Look at all of those glorious ARCs!!

 If you can’t tell by this lengthy, honest post, I’ll be attending NCTE 2011 in Chicago.  This time I plan on staying longer, and **fingers crossed** I’ll get to stay for ALAN and meet some fab authors!

Banned Books Giveaway Winner!

Before I announce the winner of the Censorship Causes Blindness: Banned Books Giveaway, I want to thank everyone for their comments.  The Harry Potter series and To Kill a Mockingbird were definitely the most popular choices, and rightfully so.  I enjoyed the other books named as well, like Speak and The Lord of the Flies.  Even though Banned Books Week is over, I hope everyone continues to speak up for banned books throughout the year.  If you haven’t already, check out the Twitter thread #SpeakLoudly and the incredible website in honor of this thread.

I used random.org to choose the winner.  Congratulations to Amanda West @ talesandtreats.blogspot.com! 😀 I will be contacting you through email to find out what two banned books you’d like.  I’ll update this post with pictures of the banned books Amanda chooses along with the picture of the signed copy of Unwind once it arrives.

FYI- During the week of October 25th, I’ll be participating in the Spooktacular Book Blog Giveaway Hop, so check back to enter to win some goodies 🙂

BBW Final Post- The House of Night series

In honor of Banned Books Week I am highlighting a different banned book each day of the event (maybe even more!) here on my blog.   I’m also hosting a Banned Books Week giveaway.   Included in this giveaway is a signed copy of Unwind so make sure to enter!  FINAL DAY TO ENTER!

Banned Book: The House of Night series by P.C. Cast and Kristin Cast

Where/Why It’s Been Banned: “Banned at Henderson Junior High School in the Stephenville, Tex. Independent School District (2009). The entire teen vampire series was banned for sexual content and nudity. Since the series has not been completed, “Stephenville ISD actually banned books that have not yet been published and perhaps even books that have yet to be written. There is no way the district could know the content of these books, and yet they have been banned.” Source: Nov. 2009, pp. 197–98, 225.” (Taken from ala.org)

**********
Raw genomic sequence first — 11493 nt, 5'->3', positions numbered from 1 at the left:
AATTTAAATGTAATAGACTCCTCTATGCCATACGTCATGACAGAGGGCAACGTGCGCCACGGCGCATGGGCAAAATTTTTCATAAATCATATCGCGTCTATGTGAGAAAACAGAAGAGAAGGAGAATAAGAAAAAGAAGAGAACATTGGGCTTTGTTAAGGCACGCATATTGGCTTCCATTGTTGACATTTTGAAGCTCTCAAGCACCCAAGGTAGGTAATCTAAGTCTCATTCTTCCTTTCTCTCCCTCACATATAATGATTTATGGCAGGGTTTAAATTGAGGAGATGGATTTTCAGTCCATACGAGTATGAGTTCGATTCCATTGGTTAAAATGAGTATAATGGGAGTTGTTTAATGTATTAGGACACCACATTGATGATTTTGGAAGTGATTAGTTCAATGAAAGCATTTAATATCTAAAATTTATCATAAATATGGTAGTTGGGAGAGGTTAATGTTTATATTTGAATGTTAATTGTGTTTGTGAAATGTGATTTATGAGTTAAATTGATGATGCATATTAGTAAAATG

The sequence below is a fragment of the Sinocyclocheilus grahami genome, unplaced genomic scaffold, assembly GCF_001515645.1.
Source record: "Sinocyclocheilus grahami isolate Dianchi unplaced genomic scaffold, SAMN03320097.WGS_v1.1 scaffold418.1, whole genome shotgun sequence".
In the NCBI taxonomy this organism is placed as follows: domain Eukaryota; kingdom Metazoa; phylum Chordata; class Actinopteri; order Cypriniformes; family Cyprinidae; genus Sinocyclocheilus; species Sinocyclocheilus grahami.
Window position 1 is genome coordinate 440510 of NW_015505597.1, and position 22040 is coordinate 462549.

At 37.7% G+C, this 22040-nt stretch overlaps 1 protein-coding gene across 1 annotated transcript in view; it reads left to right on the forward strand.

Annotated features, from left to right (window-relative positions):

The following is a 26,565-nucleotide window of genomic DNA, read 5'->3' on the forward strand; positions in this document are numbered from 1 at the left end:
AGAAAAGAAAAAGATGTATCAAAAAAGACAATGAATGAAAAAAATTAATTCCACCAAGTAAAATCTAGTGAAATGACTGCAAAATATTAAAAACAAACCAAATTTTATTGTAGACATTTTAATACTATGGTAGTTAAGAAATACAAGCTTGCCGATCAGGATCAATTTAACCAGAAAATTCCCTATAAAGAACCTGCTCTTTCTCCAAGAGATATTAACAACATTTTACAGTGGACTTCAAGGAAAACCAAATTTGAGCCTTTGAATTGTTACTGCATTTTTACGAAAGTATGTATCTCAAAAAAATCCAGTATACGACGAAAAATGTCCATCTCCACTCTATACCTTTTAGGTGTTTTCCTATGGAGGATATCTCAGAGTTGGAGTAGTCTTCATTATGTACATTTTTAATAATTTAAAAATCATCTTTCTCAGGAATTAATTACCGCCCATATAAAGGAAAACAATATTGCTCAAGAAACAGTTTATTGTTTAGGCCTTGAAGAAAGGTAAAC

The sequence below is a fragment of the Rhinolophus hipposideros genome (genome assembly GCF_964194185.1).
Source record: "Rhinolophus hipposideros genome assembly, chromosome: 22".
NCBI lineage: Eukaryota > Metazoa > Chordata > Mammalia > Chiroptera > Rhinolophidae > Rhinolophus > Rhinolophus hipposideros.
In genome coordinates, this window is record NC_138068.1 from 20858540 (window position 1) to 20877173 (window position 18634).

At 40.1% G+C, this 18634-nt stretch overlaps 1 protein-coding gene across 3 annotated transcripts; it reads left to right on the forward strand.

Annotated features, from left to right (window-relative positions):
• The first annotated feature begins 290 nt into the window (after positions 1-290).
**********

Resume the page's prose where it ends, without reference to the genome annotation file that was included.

Why It Should Be Read: My best friend, a fellow teacher, recommended reading this series while we eagerly awaited the release of Breaking Dawn.  I was instantly hooked and read the first books in a matter of days.  This was over the summer, so when the school year started I told my students all about this series.  It didn’t take long for these book to become popular.

What I like best about this series is that not only do my female students enjoy this series, but many of my male students as well.  They’re fun and easy to read, so many of my more reluctant readers have advanced to series like The Mortal Instruments after reading The House of Night books. 

Sure the series revolves around teenage vampires, but all of the characters are dealing with normal high school issues.  They learn how to handle bullying, rumors, becoming a leader, relationship issues, and making and maintaining friendships.  P.C. Cast is a high school English teacher, so she understands the dynamics at play in the world of teenagers.  She’s writing the series with her daughter, Kristin Cast, who is in college now so she hasn’t forgotten the first-hand experiences of high school.  They’re a winning combination writing books that hook readers and help them in the process.

Student Response: This response comes from one of my students, Ellie, that graduated last year (Isn’t it cool that my kids are still participating even after high school?!)- “The House of Night series should be read because, aside from the whole vampire thing, there are a lot of normal teen problems, like discrimination, juggling guys and fitting in.  It shows that just because a problem is your own doesn’t mean you have to handle it by yourself.  I honestly don’t understand why the whole series is banned seeing as not all of the books in the series even exist at this point in time.  If the content hasn’t been written yet how do you know it will contain sexual material?  You don’t.”

BBW Day 7- Crank by Ellen Hopkins

In honor of Banned Books Week I am highlighting a different banned book each day of the event (maybe even more!) here on my blog.   I’m also hosting a Banned Books Week giveaway.   Included in this giveaway is a signed copy of Unwind so make sure to enter!

Banned Book: Crank by Ellen Hopkins

Where/Why It’s Been Banned: Unfortunately Hopkins’ book, Crank, along with her other books have been banned too many times in too many places.  To add insult to injury, Hopkins has even been dis-invited to the Teen Lit Fest in Humble, Texas.  To simplify this I’m including this link to an article about some of the book bans she’s experienced.